Merriam-Webster defines a community as “a unified body of individuals” and “people with common interests living in a particular area.” Community provides a sense of belonging, comfort, and security. It’s a feeling of being connected and supported, which is essential to find when traveling and living in foreign places. It’s important to know how to find your community abroad in order to cultivate this feeling of safety and belonging.
One of the biggest challenges in the digital nomad and remote lifestyle is finding community in each location, especially when moving around frequently. I’m a huge advocate for slow travel and the #slomad lifestyle because the reality is that building community doesn’t happen overnight. Slower travel allows you to spend more time connecting, building relationships, and finding your people.
Over the past few years, moving around has taught me strategies to find this more quickly.
Here are seven ways to find community abroad:
1. Google search based on passions/hobbies
A great way to connect with like-minded people is over a mutual passion or hobby. Use Google to search local classes, passions, or hobbies in your destination city (yoga, dance, comedy, sports, etc). For example, I look for local salsa and bachata classes when arriving in a new city. This has helped me to find community over a shared love for dance.
2. Nomad resource and interest groups
There are growing interest and resource groups for this lifestyle on varied platforms.
Facebook groups- There are digital nomad and expat Facebook groups for many cities abroad. Before heading to your destination city, search Facebook by ‘destination city- expats’, ‘destination city- nomad’, or ‘destination city- digital nomads’, etc. to find local groups in the location to join. Here you can drop any questions and find helpful tips, guidance, and local events.
Whatsapp/Telegram groups- Once you arrive at your destination and start to meet people, they’ll often invite you to join local Whatsapp and Telegram groups for specific interests. Ask around when meeting new people about the local groups. These groups can vary fo different passions and interests like foodie meetups, dance, hiking, acroyoga, fitness, etc.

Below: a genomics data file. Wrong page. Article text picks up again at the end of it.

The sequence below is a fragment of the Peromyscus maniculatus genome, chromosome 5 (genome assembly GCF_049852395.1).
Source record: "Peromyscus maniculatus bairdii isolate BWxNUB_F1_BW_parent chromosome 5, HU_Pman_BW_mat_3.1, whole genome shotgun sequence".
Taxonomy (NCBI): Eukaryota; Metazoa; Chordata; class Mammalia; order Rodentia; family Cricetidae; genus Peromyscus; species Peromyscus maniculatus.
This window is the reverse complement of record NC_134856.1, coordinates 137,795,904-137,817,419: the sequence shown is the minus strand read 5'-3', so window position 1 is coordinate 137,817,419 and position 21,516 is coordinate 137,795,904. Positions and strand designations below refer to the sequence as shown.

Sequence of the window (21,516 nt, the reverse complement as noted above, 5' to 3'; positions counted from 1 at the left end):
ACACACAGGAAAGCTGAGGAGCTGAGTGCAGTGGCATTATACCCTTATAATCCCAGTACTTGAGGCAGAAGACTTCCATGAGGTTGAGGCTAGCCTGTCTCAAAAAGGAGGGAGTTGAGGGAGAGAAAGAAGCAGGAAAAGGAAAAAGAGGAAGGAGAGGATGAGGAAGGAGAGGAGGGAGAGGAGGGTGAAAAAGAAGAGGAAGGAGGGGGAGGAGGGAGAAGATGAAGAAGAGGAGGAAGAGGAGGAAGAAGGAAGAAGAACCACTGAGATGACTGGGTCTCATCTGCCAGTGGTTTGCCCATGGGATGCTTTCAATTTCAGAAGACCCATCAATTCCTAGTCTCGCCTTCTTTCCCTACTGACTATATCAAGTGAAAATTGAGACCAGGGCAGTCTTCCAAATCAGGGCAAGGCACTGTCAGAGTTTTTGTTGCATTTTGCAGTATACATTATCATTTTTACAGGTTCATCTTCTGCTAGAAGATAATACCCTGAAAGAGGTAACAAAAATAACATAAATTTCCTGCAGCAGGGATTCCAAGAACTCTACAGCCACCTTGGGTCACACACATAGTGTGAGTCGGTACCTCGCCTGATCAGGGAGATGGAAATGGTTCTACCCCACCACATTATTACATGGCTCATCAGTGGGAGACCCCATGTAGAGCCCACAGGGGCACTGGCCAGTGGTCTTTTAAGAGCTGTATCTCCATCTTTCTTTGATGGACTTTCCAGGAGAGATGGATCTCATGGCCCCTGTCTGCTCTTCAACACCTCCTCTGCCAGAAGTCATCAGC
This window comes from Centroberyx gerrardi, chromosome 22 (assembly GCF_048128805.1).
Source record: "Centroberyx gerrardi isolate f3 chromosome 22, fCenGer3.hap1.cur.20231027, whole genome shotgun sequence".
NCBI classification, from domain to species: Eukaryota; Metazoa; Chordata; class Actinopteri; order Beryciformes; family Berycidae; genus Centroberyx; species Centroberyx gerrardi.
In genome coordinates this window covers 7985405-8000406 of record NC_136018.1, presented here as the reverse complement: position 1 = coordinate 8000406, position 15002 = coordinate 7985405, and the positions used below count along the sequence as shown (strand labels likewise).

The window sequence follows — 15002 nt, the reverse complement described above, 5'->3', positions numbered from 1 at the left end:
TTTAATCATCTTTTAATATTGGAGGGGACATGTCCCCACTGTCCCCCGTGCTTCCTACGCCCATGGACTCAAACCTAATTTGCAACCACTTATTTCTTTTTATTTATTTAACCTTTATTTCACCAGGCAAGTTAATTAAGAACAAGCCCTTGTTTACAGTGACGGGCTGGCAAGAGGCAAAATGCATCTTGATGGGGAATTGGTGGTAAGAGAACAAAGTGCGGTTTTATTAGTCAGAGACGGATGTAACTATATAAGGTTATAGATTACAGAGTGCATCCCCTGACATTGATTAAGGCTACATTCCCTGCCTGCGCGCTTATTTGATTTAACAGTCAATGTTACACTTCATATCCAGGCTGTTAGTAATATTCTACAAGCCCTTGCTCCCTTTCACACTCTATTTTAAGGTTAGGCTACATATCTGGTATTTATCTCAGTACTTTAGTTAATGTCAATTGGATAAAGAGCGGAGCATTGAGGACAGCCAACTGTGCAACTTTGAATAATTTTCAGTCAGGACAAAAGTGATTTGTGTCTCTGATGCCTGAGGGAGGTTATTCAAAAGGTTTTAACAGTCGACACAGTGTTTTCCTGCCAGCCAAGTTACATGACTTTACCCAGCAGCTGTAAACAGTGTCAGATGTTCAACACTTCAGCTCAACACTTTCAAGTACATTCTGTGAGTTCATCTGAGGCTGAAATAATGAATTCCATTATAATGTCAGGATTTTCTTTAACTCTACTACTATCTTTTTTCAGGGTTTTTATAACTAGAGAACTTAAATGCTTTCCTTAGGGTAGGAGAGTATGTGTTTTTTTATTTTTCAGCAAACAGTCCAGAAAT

Slack- Many cities are now creating Slack communities for digital nomads full of resources, guidance, and support. It’s a great way to meet and connect with locals and travelers over shared interests.
3. Shared spaces
Shared spaces are another way to connect with locals and travelers.
Shared living spaces- This can include shared Airbnb spaces, hostels (Selina), Couchsurfing, and coliving setups. Shared living spaces are a great way to meet people when entering a new city, and they often come with a lower cost as an added benefit.
Shared building spaces– Many apartment buildings have shared spaces (rooftops, pools, gyms, or shared office spaces). Spending time in these areas can help you connect with others. The added benefit is that you are neighbors.
Coworking spaces are a great place to find reliable Wi-Fi and connect with like-minded travelers and locals. The options are expanding thanks to the growth of remote work, and they often host events for the community. You can also often find out about other local events in coworking spaces via fliers and community resources. Check out more about coworking spaces in this post about different ways to work remotely.
Language meetups- Many cities have language meetups where you can meet like-minded travelers and locals for language practice and exchange. Check out Mundo Lindo to find local language meetups based on where you are traveling.
6. Free walking tours
A great way to learn about the city, orient yourself, and meet new people is by joining free walking tours. You can use Google search and tools like Guru walk to find walking tour options. These also help you to learn some local history and uncover the hidden gems of the city.
Searching your location and recent location tags can help you find local events and connect with other like-minded travelers and nomads.
Overall, finding your community takes time. It can require pushing yourself out of your comfort zone to connect with others. Lean into the discomfort. Start small by attending one event or trying out a class, and build from there. Use the seven tips above to find what works best for you. Most importantly, be gentle on yourself and patient in the process. Honor your timeline.
If you’re struggling with loneliness and/or finding community on your travels, please feel free to reach out. I’m here to support you. 🤍